19. I don’t know how much a typical gardener makes either – is that amazing to you Loftygirl? Judging from your somewhat bitter diatribe I, too, am a bit thankful you’re not in the biz anymore.

  20. To a point, Loftygirl is right. People often aren’t aware that when you put, say, $5 on the table as a tip, in many places the server has to split that with the bartender and the kitchen. And then there’s also tax.

    When I was a server (granted, this was in another state), you’d go in at the end of the night, add up your tickets, and then a percentage of that was as tips. Even if you didn’t get tipped. For instance, if my tickets totaled $600 for the night, I’d be taxed on about 13% of that – $78. But what if I had several tables stiff me? Or maybe that $600 was actually a series of 8 tops, meaning I had maybe 4 large parties with large tabs, but they didn’t tip to reflect that? I actually lose money, because I’m being taxed for more than I made.

  21. I start at 20% of the final bill (including taxes) and then round up or down to a whole dollar depending on service. If the service is lackluster then I bring it down to 15% rounded down or 10% if really bad.

    At a bar and I’m paying cash, then I tip approx .50 a drink $1 at a time. So first beer $1 tip, second beer no tip or leftover change. If I’m buying two at a time then a $1 a round. Or just open a tab and 20% at the end of the night.

    At counter service, sorry but no tip. All they did was what they were hired to do at an hourly wage, if you don’t like the wage talk to your mgr or find a different job.

    What about Sonic car hops or at Keller’s? They will bring the food to your car but I’m sure they are hired at an hourly wage.

    One thing to keep in mind is we are spoiled here in Dallas. Most every restaurant has great service from the dive down the street to any fine dinning. Keep that in mind when you dine outside of the Metroplex, because when you leave DFW the extra guy to fill your water and tea, or to clean your table is non-existent.

  22. I tip 20% for wine below $100 and start adjusting the percentage downwards for prices above $100. (If ordering multiple bottles and total is above $100, I still use 20% because I view the work that the server has to do to be on a per bottle basis.)

    Serving wine requires some incremental work of the waiter/waitress and may even involve a sommelier, so I understand that some tip is needed for the privilege of the service. However, at some price points a straight 20% begins to make less sense. (For instance, it seems a bit outrageous to me that a server should expect $100 for serving a patron a $500 bottle of wine.)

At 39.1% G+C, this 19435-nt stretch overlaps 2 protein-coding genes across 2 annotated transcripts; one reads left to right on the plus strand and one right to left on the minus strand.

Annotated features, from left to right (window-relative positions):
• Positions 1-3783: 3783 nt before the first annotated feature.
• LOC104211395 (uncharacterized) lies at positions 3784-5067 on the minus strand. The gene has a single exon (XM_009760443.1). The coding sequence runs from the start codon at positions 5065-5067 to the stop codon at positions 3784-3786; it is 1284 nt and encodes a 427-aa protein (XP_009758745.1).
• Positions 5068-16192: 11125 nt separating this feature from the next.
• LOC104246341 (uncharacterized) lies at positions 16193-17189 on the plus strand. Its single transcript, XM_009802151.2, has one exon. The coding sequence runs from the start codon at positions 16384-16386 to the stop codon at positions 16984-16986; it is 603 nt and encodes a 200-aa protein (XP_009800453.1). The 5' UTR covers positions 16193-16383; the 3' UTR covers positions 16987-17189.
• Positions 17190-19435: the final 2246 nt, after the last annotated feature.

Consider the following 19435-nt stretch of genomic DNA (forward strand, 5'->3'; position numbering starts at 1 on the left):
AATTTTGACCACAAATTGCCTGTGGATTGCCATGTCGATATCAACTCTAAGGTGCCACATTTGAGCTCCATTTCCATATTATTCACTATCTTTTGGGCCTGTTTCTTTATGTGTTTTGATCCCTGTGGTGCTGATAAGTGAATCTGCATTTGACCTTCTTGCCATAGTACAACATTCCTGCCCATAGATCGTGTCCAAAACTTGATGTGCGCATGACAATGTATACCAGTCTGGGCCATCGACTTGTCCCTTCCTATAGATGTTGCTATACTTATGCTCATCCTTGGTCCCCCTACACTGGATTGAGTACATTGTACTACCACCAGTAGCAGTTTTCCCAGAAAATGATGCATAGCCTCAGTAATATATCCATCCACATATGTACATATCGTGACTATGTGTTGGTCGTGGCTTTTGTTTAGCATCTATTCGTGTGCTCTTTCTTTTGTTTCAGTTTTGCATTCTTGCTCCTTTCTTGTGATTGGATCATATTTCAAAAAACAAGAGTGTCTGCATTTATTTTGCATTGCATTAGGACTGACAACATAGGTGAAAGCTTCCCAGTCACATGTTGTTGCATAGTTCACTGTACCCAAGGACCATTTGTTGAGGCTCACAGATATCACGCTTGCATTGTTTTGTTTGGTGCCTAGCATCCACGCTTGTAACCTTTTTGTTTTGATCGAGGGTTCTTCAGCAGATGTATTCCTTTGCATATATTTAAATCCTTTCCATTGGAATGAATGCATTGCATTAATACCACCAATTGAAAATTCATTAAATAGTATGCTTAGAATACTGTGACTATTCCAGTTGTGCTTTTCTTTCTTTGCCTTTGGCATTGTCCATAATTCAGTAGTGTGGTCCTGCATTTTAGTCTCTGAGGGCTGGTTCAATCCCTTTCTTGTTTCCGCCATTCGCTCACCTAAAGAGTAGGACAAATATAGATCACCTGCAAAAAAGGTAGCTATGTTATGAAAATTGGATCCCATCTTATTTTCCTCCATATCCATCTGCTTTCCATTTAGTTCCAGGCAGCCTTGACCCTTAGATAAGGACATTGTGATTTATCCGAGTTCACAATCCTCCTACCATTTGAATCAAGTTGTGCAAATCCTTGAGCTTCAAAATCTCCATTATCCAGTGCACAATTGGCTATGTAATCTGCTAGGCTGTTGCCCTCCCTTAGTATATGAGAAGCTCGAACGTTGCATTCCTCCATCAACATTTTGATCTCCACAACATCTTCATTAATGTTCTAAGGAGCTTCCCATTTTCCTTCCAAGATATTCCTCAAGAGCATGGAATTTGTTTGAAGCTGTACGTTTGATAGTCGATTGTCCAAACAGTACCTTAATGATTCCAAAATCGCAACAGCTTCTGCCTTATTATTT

23. @JoshT- Most every restaurant has great service?!?! Negative ghost writer! In fact, my husband and I are surprised and grateful if we get a good server… they are SO rare. Half the time I feel like I’m tip toeing around my server in hopes that they like me and will continue to fulfill my (simple, common, expected) wishes. And we are over the top friendly people. I’m just saying, its like a breath of fresh air when we get one, not the norm in this town!

  24. I have no guilty feelings whatsoever about the way I tip. (@Loftyfirl)
    If food servers aren’t happy with their tips, they need to find a different way to earn a living.

  25. My normal tip is somewhere around 20%. If the service is great 25%. If the service sucks 10% and I talk to the manager.

  26. @Brandy I was trying to make a general statement about Dallas compared to other cities. Maybe I don’t travel enough but my experience is once I leave the DFW area service goes down.

  27. I tend to double the amount of the tax and then round up. If the servive was poor I will go down a bit. If it was good I will go up.

  28. I tip based on the server’s service at the table (it’s not their fault if the kitchen fails them). 20% almost always, 15% for hitting the minimum basics but not much else, and I round up to the nearest dollar amount for everything else (very rarely happens, the waitstaff have to pretty much be rude or stupid for this one).

  29. I knew someone would post a “double the tax” comment. The problem with that method is alcohol is not included in your tax here in Dallas. Sooooo… if your bill was $400 for your group of four, but $200 of that was wine and cocktails, you’d be giving your server a tip of 8.25% if you doubled the tax on the bill…this happens more than you’d think at my establishment. Also, servers generally tip out their support staff on TOTAL sales; 6% at my place. If you scale back your tip on the wine, or don’t tip on wine at all (Thanks, Oprah), you are actually punishing your server.